• Arranging for a Filipino agricultural colony in British North Borneo.

    Practiced medicine in Hong Kong.
  • Organized a mutual aid economic society: a Liga Filipina.

  • Returned to Manila under Governor-General Despujol’s safe conduct pass.

  • Ordered deported to Dapitan, but the decree and charges were kept secret from him.

    Taught school and conducted a hospital during his exile, patients coming from China coast ports for treatment. Fees thus earned were used to beautify the town. Arranged a water system and had the plaza lighted.
  • Left Dapitan en route to Spain as a volunteer surgeon for the Cuban yellow fever hospitals. Carried letters of recommendation from Governor-General Blanco.

  • On Spanish cruiser Castilla in Manila Bay.

    Sailed for Spain on Spanish mail steamer and just after leaving Port Said was confined to his cabin as a prisoner on cabled order from Manila. (Rizal’s enemies to secure the appointment of a governor-general subservient to them, the servile Polavieja had purchased Governor-General Blanco’s promotion.)
  • Placed in Montjuich Castle dungeon on his arrival in Barcelona and the same day re-embarked for Manila

    Friends and countrymen in London by cable made an unsuccessful effort for a Habeas Corpus writ at Singapore. On arrival in Manila was placed in Fort Santiago dungeon.
  • Charged with treason, sedition and forming illegal societies, the prosecution arguing that he was responsible for the deeds of those who read his writings.

    During his imprisonment Rizal began to formulate in his mind his greatest poem who others later entitle, “My Last Farewell.” (Later concealed in an alcohol cooking lamp)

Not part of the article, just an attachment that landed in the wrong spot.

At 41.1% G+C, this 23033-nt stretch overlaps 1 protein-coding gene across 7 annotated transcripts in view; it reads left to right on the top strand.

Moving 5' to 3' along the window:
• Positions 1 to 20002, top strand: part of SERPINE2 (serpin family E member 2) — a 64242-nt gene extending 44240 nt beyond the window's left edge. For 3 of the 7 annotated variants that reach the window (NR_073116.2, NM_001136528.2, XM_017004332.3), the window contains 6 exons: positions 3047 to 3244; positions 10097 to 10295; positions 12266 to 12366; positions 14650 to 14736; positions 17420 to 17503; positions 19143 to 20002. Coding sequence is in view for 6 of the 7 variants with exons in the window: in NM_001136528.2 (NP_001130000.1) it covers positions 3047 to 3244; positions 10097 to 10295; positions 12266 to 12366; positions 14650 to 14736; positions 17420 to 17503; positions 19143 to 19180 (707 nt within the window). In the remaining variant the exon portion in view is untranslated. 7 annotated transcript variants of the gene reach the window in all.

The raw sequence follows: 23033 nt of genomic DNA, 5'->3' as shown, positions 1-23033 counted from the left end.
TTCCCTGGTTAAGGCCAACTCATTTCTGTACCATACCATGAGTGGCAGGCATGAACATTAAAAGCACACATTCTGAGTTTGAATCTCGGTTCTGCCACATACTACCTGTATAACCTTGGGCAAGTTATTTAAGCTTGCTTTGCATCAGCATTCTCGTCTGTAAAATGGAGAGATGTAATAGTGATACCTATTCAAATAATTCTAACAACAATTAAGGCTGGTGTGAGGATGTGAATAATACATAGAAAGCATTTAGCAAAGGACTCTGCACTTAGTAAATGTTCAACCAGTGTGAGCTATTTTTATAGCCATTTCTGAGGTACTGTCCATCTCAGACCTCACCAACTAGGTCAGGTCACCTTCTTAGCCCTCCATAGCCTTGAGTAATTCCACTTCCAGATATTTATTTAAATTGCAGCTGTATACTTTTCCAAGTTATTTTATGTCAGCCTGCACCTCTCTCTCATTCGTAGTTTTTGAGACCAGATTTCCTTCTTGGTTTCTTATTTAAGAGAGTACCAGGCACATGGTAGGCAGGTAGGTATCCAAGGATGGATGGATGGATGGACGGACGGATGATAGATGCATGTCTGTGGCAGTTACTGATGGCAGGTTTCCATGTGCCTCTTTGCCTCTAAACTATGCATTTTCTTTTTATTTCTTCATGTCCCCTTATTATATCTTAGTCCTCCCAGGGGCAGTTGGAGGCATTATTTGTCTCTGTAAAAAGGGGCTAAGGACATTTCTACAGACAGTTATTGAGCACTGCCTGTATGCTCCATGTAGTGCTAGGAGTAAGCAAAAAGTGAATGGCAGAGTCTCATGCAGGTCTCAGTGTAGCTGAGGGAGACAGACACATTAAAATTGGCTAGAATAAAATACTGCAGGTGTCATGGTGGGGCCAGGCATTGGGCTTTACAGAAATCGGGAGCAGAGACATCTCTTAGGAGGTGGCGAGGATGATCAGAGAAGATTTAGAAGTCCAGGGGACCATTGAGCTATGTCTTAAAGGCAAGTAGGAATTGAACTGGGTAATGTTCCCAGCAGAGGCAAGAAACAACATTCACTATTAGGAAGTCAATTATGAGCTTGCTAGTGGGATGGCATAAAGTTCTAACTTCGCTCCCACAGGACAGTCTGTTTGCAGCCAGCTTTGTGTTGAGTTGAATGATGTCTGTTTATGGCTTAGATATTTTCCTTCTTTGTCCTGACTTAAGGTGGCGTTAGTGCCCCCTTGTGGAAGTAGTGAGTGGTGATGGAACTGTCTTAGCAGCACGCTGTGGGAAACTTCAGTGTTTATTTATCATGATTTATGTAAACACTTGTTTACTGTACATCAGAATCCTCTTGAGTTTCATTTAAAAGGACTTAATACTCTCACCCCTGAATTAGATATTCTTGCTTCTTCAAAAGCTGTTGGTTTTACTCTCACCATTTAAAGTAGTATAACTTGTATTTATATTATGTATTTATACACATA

• Rizal appears in a courtroom where the judges made no effort to check those who cry out for his death.

  • Formally condemned to death by a Spanish court martial.

  • Completes and puts into writing “My Last Farewell.” He conceals the poem in an alcohol heating apparatus and gives it to his family. He may have also concealed another copy of the same poem in one of his shoes but, if so, it is lost in decomposition in

  • Shot on the Luneta, Manila, at 7:03 a.m., and buried in a secret grave in Paco Cemetery. (Entry of his death was made in the Paco Church Register among suicides.)

  • Roman Catholic sources allege that Rizal marries Josephine Bracken in his Fort Santiago death cell to Josephine Bracken; she is Irish, the adopted daughter of a blind American who came to Dapitan from Hong Kong for treatment.

  • Commemorated by Spanish Free-masons who dedicated a tablet to his memory, in their Grand Lodge hall in Madrid, as a martyr to Liberty.

  • Filipinos who placed over it in Paco cemetery, a cross inscribed simply “December 30, 1896”

  • President Aguinaldo, of the Philippine Revolutionary Government, proclaimed December 30th as a day of national mourning.

  • Filipinos held Memorial services at which time American soldiers on duty carried their arms reversed.

  • — Birth semi-centennial observed in all public schools by an act of the Philippine Legislature

  • Rizal’s ashes transferred to the Rizal Mausoleum on the Luneta with impressive public ceremonies